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All motorists are equal

It was proposed at the close of last year that commercial drivers ought to be treated differently from the rest under the penalty point system. Their representative organisation, the GRTU – Chamber of Small and Medium Enterprises, gave as reason for the proposal the fact that commercial drivers spend longer hours on the road than other motorists to earn their livelihood and were, therefore, at a higher risk of accumulating penalty points.

In its view, commercial drivers should be allocated a higher number of points. Most people – excepting, of course, the commercial drivers – could not disagree more with the GRTU on this. It is so out of sync with the general sentiment on the need for greater discipline on the road that it is surprising the GRTU even thought of putting it forward in the first place. If anything, commercial drivers, who are generally among the most errant road users, ought to give an example to the rest by being more careful and carry more responsibility given the type of vehicles they use.

No wonder their plea for preferential treatment has been dismissed out of hand by the public and that, apparently, completely disregarded in consultations on road safety last year.

The GRTU’s chief executive has complained that the recommendation for a distinction to be made between commuting motorists and those whose livelihood depended on driving had fallen on deaf ears. Did he really expect such an unworthy recommendation to be received favourably? It is certainly not in the community’s interest to discriminate between drivers when it comes to safety.

Were they to be afforded preferential treatment and given a higher number of points, the country would add another milestone on the way to the expanding rule of the jungle. When indiscipline on the road is so rampant, the last thing the country needs is to have a different set of rules for different categories of drivers. It is absurd even to think of such an idea.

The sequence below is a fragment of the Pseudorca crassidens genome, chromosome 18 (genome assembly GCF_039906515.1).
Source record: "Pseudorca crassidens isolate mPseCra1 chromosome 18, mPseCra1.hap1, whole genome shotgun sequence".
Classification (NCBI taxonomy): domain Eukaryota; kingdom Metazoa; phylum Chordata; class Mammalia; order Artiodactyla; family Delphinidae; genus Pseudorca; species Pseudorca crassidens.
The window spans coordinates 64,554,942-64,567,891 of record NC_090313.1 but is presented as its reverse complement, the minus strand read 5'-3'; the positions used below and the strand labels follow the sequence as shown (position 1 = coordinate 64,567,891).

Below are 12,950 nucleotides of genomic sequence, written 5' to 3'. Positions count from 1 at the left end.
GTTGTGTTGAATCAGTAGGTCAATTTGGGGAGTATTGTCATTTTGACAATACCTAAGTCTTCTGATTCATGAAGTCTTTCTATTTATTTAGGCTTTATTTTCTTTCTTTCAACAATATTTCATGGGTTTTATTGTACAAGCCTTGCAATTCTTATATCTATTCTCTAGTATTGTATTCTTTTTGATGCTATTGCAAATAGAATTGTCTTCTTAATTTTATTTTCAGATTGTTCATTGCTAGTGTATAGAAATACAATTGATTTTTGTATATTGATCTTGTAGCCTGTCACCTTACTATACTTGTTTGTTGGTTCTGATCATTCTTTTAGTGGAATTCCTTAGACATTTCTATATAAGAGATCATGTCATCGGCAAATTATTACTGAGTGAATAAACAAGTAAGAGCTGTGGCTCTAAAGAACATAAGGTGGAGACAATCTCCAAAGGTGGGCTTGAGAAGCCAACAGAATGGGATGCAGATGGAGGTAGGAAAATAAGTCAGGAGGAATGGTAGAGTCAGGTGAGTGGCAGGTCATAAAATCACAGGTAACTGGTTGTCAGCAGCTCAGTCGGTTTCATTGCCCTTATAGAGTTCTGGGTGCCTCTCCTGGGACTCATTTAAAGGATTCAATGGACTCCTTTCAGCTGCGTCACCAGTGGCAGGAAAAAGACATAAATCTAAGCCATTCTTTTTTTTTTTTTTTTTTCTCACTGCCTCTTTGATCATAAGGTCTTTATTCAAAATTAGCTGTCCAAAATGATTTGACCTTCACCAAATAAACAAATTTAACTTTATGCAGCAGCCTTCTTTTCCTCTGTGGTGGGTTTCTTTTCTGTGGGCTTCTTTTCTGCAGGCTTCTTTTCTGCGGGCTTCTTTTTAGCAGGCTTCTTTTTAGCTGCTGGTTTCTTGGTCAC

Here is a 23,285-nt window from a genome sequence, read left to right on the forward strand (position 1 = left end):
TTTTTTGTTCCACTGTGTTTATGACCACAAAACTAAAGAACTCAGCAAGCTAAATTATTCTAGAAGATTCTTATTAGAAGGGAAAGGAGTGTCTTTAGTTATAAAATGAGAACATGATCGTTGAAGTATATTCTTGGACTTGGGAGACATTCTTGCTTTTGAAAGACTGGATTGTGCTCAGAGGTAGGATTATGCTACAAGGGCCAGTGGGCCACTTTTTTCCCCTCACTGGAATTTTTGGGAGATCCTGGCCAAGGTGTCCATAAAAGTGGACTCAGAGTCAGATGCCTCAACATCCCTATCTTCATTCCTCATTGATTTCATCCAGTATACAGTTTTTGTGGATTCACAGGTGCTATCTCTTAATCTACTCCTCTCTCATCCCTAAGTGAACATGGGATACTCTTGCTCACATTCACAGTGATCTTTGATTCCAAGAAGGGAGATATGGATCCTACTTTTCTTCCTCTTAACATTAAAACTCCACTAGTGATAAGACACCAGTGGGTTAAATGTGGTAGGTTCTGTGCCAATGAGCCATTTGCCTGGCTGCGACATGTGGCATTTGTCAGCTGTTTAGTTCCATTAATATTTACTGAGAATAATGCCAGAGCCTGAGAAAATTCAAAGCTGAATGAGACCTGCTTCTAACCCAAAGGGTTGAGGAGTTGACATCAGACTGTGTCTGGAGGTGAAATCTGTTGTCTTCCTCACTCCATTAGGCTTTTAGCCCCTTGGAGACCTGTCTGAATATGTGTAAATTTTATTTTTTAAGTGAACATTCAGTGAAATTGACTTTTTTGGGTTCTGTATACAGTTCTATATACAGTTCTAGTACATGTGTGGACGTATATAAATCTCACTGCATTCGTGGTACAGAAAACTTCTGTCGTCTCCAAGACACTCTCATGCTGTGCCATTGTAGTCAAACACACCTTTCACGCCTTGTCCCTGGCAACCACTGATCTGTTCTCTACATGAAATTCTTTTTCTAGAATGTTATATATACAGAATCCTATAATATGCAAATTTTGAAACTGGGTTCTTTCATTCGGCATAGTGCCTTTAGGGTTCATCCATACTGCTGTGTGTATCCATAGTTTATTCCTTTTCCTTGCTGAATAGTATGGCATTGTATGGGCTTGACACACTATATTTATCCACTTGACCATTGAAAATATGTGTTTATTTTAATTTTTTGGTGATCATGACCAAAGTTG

The executive manager of the Malta Road Safety Council, Pierre Vella, could not have put it better when he said commercial drivers should be road safety ambassadors and not be given more room to break their driving obligations.

In case some feel inclined to think that Malta’s penalty point system is too harsh, Mr Vella said most countries had different point allocation schedules but all were definitely more severe when it came to commercial vehicles. So why should Malta be more lenient?

Some commercial drivers are so negligent it is high time there is in place a mechanism that could help make them more responsible on the road. Never mind their habit of parking their vehicle practically anywhere they please while they are on the job, clogging the roads and creating traffic jams, their errant driving behaviour poses serious risks not just to other drivers on the road but also, and sometimes particularly so, to pedestrians.

Strangely, illegal parking, surely one of the most common offences, has been excluded from the penalty point system. Using the mobile phone while driving is very common, as is anti-social behaviour.

Rather than recommending that commercial drivers be given higher points under the penalty point system, the GRTU ought to encourage its members to drive safely when doing their job.

This is a Times of Malta print editorial

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